After capturing a fourth of the domestic luxury car market, German automobile maker BMW says it is in the final stages of deciding on launching its premium motorcycle range in the country.
The company has been doing a study, checking market response to possible launch of its bikes, if priced on par with the current range of Yamaha, Honda, Suzuki, Harley Davidson and Ducati premium bikes.
“It’s pretty evident the company is interested in getting the bikes here. We are actively looking into it. We will be able to take a decision on the same before the end of the year, may be in a few weeks,” said BMW India’s president, Andreas Schaaf.
If it decides to go ahead, it will be a re-entry for the brand in India after more than 15 years. BMW had then tied up with the Delhi-based Hero Group (which has Hero Honda under its fold) to sell the F650 in the country. However, the arrangement was short-lived after the bike received timid response from the market, as it was tagged ‘too expensive’. BMW had to shut imports, with some units selling for about half the original selling price.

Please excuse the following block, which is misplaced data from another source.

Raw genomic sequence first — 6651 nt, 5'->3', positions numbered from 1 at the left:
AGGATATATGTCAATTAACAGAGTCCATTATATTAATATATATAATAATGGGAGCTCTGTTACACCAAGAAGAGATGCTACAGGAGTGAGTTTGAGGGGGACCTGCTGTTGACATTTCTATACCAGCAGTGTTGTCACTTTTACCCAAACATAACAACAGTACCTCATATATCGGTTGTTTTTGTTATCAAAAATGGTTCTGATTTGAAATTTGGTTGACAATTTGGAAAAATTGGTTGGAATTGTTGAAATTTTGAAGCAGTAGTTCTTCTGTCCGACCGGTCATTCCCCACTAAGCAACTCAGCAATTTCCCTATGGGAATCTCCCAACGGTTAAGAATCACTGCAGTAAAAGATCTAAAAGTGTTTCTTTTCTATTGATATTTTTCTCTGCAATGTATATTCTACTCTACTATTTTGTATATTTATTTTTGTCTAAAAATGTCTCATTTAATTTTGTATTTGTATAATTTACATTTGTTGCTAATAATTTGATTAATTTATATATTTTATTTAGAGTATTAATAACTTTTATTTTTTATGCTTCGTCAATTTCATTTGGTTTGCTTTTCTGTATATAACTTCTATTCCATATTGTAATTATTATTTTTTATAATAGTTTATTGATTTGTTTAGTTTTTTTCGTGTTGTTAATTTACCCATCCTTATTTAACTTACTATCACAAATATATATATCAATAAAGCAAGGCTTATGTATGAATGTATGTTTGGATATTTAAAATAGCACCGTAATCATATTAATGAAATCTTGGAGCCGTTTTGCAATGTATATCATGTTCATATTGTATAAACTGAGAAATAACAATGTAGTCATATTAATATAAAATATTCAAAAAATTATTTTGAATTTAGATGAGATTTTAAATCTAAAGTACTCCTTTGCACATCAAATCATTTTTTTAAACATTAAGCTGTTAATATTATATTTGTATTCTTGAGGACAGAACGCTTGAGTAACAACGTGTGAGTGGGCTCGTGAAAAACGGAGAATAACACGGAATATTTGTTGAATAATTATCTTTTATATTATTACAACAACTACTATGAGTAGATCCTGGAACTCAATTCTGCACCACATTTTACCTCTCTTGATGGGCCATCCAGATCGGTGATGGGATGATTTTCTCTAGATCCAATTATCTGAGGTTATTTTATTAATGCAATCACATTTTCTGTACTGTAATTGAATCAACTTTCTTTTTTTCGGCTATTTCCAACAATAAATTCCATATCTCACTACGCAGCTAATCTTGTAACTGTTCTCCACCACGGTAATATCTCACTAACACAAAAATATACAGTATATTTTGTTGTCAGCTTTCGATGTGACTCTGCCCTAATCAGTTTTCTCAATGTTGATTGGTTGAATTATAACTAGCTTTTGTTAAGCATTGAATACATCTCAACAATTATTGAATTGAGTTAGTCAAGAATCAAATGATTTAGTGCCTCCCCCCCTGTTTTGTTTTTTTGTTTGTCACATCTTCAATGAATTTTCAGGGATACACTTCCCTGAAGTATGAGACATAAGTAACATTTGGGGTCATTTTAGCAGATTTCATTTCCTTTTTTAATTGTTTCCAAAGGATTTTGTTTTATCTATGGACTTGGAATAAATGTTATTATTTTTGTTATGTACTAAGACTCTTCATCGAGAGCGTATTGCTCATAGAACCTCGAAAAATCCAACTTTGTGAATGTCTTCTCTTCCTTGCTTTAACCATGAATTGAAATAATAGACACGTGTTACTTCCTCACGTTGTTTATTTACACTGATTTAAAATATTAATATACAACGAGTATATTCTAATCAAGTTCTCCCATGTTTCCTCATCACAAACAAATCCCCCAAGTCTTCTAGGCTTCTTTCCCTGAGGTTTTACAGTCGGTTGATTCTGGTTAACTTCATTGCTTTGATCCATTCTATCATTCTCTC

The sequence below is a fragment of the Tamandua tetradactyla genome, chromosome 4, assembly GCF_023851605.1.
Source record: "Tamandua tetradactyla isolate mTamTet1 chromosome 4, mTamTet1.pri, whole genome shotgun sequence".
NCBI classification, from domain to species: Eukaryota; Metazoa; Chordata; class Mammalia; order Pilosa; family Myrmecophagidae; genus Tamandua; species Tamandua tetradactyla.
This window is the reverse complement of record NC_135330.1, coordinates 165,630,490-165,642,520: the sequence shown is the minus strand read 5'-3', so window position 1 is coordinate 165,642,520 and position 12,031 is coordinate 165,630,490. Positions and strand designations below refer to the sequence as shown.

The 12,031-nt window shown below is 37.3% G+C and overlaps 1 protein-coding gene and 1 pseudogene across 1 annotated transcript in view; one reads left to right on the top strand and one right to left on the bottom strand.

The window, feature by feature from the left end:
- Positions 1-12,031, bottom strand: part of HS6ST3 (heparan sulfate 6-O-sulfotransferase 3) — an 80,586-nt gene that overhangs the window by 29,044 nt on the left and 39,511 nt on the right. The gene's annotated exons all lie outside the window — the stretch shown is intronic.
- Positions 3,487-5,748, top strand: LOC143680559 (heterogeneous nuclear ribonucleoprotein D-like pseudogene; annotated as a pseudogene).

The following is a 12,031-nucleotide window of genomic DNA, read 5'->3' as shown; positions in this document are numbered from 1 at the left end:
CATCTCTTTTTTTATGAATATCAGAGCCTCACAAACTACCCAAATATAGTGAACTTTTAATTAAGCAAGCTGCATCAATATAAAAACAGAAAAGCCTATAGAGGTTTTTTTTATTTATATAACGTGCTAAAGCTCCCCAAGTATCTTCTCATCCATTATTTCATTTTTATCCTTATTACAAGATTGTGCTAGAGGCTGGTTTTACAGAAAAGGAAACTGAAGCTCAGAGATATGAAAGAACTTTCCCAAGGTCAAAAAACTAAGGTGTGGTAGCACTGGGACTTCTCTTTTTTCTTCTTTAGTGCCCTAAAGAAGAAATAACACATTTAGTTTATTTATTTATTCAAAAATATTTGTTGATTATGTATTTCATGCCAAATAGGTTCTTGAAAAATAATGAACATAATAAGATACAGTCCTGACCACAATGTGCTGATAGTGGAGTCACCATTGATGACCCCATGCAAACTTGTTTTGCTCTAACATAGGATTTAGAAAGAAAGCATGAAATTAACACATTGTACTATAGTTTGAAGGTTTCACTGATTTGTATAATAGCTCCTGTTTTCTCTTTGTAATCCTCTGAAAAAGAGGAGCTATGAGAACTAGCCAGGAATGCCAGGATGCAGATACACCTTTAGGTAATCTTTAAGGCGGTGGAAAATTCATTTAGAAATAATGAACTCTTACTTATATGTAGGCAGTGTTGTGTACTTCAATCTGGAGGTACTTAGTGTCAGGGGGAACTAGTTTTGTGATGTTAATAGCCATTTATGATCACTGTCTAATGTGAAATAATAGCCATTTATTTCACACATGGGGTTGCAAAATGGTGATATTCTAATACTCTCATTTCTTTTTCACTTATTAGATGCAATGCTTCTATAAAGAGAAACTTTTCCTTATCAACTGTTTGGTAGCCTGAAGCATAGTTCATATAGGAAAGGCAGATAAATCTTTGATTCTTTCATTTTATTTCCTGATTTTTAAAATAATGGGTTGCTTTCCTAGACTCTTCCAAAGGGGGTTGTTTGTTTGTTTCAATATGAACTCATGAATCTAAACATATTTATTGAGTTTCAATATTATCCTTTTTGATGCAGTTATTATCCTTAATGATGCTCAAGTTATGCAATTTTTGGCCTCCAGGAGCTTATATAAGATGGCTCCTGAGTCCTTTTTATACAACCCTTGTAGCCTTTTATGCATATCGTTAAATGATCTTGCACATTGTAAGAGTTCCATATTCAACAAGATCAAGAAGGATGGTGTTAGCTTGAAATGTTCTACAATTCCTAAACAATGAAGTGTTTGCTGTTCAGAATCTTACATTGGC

If launched, BMW will bring its bikes, which could be priced upwards of Rs 9 lakh each, in fully built forms, imported directly from Germany. The company may review its strategy later and could switch to local assembly if the demand supports its supply.
The Indian premium (fully imported bikes) two-wheeler market is relatively small in size when compared to some developed countries. However, companies use such premium bikes to push or support their other group brands.
BMW India, which had to hastily increase production capacity at its Chennai factory by 80 per cent to support demand for its cars, says the presence of BMW-branded bikes would bolster the group’s brand.
“There is no risk exposure as such (whether the bikes would succeed or not). It would be done with a long-term perspective. The launch will certainly help the reputation of the BMW brand,” added Schaaf.
The India premium bike market is a little more than 500 units yearly, with the presence of a number of international players. India Yamaha Motor, subsidiary of the Japanese two-wheeler giant, says the segment in growing in the high double-digits.
While Yamaha, Honda, Suzuki, Harley Davidson and Ducati are importing their bikes into the country, KTM and Kawasaki have local assembly plans, with the infrastructural support provided by partner Bajaj Auto.